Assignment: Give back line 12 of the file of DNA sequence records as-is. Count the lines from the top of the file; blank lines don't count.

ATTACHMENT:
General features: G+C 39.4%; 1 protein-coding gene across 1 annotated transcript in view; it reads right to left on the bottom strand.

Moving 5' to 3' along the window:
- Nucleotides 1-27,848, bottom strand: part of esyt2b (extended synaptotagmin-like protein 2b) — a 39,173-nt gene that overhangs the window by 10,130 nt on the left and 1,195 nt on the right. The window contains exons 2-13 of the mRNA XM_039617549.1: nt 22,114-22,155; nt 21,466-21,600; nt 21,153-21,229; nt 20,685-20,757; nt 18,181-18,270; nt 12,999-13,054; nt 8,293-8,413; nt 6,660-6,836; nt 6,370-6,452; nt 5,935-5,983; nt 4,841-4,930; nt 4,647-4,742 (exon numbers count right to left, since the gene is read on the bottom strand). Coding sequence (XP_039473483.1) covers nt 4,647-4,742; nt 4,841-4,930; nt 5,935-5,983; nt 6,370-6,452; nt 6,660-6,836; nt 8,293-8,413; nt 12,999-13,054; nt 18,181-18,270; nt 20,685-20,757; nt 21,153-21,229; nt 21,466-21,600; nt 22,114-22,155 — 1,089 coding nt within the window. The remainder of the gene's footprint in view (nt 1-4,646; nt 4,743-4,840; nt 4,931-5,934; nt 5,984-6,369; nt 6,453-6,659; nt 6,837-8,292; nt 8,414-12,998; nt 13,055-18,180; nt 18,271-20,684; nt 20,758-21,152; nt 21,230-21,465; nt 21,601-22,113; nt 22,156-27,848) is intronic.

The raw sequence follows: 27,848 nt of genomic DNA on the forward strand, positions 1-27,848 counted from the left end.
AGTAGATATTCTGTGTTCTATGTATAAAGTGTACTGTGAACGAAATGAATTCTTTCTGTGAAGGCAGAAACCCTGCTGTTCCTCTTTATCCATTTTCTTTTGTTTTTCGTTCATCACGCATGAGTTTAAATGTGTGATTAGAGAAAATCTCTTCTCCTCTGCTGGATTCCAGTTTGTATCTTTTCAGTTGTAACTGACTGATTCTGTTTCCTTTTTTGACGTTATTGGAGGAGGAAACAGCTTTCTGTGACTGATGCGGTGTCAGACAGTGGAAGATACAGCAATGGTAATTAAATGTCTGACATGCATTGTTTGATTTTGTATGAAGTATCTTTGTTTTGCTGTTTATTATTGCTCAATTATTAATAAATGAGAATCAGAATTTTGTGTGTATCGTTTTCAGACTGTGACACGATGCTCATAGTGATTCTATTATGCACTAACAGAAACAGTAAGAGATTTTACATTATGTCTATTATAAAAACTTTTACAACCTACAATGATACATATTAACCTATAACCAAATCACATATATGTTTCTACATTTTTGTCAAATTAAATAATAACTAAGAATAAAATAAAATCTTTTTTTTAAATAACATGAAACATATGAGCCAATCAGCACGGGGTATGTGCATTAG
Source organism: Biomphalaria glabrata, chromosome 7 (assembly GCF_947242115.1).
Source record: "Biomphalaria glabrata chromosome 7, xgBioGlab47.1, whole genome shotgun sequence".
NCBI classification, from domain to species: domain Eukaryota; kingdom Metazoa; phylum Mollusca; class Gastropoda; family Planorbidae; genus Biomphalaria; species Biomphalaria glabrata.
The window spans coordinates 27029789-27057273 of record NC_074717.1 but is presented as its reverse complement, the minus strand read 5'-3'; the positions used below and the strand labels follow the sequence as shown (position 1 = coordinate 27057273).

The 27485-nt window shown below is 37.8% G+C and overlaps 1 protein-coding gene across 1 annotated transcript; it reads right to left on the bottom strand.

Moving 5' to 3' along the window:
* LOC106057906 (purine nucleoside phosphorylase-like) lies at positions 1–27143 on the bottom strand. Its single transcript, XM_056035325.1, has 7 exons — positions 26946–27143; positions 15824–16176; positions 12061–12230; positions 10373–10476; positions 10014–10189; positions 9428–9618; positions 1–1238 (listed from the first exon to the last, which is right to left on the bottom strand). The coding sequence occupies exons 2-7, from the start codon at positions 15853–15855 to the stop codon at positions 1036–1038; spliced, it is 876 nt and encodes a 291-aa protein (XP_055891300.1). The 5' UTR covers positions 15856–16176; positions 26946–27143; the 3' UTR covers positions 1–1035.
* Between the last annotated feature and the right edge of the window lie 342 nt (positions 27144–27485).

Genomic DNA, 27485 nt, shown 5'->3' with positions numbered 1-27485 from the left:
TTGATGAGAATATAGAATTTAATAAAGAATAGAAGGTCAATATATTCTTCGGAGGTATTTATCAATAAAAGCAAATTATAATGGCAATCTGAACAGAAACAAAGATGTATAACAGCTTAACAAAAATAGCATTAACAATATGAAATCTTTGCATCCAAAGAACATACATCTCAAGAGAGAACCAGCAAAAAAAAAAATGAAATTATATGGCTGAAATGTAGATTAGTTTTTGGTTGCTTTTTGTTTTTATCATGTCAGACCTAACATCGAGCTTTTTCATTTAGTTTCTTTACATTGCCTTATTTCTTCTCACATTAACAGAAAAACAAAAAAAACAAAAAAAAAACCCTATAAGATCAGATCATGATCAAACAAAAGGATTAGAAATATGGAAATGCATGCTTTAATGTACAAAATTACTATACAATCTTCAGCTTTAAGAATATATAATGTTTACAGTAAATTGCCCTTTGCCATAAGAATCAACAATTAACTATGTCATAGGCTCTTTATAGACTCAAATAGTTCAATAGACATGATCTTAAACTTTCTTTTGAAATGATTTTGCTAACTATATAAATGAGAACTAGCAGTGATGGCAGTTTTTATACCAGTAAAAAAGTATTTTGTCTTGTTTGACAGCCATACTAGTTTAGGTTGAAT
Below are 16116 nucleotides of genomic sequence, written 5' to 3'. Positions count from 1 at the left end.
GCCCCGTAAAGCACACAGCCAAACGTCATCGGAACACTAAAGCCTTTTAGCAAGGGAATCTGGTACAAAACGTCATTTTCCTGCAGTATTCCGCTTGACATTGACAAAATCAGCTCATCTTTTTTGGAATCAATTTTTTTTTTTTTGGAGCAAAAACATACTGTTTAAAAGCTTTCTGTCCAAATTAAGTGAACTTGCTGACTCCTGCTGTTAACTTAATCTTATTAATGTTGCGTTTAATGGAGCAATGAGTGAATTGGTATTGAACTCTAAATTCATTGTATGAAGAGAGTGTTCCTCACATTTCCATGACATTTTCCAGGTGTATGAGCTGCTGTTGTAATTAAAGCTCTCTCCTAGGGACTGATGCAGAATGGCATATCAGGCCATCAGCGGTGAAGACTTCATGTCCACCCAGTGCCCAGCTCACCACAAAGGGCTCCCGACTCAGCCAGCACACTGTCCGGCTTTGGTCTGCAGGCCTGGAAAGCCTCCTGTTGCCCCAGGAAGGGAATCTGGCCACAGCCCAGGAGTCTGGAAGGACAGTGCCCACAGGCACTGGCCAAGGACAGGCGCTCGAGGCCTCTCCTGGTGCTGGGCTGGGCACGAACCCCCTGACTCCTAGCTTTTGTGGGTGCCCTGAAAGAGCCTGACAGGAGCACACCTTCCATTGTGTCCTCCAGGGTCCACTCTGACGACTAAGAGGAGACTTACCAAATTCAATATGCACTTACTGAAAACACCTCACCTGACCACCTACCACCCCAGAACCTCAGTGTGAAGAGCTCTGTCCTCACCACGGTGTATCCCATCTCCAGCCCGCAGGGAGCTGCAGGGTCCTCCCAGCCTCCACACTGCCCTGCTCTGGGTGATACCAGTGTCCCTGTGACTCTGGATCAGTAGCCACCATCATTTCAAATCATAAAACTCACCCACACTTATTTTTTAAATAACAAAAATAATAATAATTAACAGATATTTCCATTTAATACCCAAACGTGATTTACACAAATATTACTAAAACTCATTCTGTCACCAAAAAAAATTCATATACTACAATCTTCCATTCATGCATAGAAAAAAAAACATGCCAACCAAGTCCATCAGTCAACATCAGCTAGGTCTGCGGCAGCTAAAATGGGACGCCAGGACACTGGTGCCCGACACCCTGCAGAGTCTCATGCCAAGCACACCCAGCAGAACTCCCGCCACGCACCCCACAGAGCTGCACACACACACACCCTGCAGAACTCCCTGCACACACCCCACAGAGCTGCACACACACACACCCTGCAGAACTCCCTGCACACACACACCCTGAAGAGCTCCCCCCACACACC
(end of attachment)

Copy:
* LOC106057906 (purine nucleoside phosphorylase-like) lies at positions 1–27143 on the bottom strand. Its single transcript, XM_056035325.1, has 7 exons — positions 26946–27143; positions 15824–16176; positions 12061–12230; positions 10373–10476; positions 10014–10189; positions 9428–9618; positions 1–1238 (listed from the first exon to the last, which is right to left on the bottom strand). The coding sequence occupies exons 2-7, from the start codon at positions 15853–15855 to the stop codon at positions 1036–1038; spliced, it is 876 nt and encodes a 291-aa protein (XP_055891300.1). The 5' UTR covers positions 15856–16176; positions 26946–27143; the 3' UTR covers positions 1–1035.